The artworks will be on show between September and November. Smaller-scale indoor works by Tony Cragg will be on display to the public at the V&A, the Science Museum, the Natural History Museum and Imperial College London alongside Exhibition Road. This will be the first London show of Tony Cragg’s outdoor sculpture.
Unsurprisingly, the display coincides with a Tony Cragg exhibition at the Cass Sculpture Foundation's parkland in Goodwood, Sussex between 21 June and 4 November. Guess they are hoping to ship a few more people out to Sussex this way.

Draisci Studio design pavilion for Clerkenwell Design Week

Building Design magazine reported this week that London-based Draisci Studio (led by Francesco Draisci) have been working with umbrella company Fultons to produce the temporary pavilion shown above as part of Clerkenwell Design Week which is held in May (22 - 24th).
Francesco Draisci said: “The ambition is to create a glamorous temporary environment that can truly disappear after the festival without leaving any waste behind but only good memories. It will be a public urban oasis for children and adults to gather.
“A full immersion in warm vivid colours can be energising.”
He said they are thinking about holding storytelling events under the pavilion which would involve designers.

Jeremy Deller commission for Glasgow International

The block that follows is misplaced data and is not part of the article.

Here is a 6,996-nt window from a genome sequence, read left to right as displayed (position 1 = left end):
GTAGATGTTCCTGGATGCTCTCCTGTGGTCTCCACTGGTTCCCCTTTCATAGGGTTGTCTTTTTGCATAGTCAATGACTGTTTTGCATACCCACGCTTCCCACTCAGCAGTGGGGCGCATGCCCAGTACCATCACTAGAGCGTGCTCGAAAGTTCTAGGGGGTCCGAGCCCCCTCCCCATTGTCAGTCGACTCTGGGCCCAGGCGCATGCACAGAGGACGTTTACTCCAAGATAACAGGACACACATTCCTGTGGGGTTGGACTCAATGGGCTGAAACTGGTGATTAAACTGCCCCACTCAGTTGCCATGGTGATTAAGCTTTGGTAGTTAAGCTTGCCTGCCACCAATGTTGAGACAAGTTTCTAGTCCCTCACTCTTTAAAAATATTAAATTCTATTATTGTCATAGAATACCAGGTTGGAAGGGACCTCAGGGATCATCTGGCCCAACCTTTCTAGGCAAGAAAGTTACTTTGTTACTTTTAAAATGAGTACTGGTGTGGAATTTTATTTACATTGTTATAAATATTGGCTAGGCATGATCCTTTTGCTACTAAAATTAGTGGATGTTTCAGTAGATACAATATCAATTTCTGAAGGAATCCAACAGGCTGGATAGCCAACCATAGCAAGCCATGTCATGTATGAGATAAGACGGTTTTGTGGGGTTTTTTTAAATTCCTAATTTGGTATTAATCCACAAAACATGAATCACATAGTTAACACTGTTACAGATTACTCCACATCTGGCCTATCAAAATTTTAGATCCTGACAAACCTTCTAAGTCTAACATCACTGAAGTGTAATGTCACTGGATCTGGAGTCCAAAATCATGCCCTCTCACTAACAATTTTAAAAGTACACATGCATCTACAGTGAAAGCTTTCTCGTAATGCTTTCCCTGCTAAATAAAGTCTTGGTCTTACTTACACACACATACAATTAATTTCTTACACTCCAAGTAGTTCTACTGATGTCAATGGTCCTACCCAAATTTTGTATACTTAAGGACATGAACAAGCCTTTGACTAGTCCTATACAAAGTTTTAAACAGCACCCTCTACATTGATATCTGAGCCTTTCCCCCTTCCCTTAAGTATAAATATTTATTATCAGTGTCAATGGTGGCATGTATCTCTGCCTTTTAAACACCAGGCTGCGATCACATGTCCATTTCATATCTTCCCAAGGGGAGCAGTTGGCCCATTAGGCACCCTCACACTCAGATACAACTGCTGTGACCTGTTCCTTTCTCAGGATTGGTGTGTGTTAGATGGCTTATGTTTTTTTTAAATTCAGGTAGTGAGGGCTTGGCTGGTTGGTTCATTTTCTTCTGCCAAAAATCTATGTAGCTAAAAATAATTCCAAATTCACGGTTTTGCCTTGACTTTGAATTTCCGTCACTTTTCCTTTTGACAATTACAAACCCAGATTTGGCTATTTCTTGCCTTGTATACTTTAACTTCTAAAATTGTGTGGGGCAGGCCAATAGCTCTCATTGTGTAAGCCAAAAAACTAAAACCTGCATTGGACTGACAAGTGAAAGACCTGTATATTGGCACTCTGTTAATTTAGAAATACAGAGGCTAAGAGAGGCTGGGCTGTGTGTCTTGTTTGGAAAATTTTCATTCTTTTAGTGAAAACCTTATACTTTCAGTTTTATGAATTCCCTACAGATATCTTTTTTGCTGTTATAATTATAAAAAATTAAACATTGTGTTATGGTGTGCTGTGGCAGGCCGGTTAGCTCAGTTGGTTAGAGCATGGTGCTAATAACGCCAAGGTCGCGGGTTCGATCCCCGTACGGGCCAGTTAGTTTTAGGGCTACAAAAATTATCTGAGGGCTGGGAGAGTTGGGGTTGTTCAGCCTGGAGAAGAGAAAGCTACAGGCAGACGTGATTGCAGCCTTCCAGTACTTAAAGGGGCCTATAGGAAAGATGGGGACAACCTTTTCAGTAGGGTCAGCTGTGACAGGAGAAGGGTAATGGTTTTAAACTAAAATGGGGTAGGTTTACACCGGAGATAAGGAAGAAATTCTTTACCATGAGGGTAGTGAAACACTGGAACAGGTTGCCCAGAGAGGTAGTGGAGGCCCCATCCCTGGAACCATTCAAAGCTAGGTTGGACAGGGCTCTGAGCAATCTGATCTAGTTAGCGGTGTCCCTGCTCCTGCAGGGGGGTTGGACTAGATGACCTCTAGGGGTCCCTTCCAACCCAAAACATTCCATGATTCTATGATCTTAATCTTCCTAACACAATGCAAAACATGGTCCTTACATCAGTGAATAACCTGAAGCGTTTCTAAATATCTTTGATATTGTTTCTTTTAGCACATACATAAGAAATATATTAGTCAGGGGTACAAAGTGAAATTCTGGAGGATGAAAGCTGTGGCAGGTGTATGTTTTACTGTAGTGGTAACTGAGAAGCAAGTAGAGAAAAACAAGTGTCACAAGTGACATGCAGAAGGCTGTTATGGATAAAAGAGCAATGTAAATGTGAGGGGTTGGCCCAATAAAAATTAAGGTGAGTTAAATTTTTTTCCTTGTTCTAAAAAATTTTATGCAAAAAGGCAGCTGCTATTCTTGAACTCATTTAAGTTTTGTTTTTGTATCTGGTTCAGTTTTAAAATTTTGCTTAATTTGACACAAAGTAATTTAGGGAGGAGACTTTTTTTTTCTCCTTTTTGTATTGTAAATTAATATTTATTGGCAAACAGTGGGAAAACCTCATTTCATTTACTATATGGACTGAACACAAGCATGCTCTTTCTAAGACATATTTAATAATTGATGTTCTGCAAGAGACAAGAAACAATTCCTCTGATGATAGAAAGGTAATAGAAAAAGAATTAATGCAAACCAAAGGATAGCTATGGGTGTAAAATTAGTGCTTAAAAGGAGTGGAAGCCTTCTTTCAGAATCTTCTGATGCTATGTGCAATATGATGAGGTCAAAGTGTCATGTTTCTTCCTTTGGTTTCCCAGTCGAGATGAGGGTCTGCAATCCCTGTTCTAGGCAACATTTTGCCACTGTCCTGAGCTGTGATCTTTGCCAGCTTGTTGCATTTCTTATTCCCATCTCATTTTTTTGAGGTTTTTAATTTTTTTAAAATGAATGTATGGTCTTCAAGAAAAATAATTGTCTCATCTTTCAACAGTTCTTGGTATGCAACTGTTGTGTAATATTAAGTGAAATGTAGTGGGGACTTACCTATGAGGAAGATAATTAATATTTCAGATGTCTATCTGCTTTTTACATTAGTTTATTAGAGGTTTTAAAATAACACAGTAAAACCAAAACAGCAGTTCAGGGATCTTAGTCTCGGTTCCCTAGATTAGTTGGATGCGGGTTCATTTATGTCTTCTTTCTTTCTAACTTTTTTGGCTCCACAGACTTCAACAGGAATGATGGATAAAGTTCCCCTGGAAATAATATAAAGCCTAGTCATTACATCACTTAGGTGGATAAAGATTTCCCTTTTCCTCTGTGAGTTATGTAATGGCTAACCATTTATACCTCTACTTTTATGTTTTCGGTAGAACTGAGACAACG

Jeremy Deller, whose exhibition 'Joy in People' is currently on show at the Hayward Gallery in London, is presenting his first major public project in Scotland, titled 'Sacrilege', at this year's Glasgow International Festival of Contemporary Art.The work is set to head to London during the 2012 Olympic and Paralympic Games.

It has a rather mysterious air. The Glasgow International website only describes it as 'an interactive public artwork to be situated on Glasgow Green for the duration of the festival', which runs April - May 2012. And: 'This major new work is characteristic of Deller’s on-going exploration of contemporary culture in all its forms.' The accompanying photo (pictured above) apparently of Deller looking at a bit of stone, is equally unforthcoming.
The last clue is: "‘Sacrilege’ may not be operational in extreme weather."

To find out the current status you can ring the info line on: 0141 287 2874 or follow the project on Twitter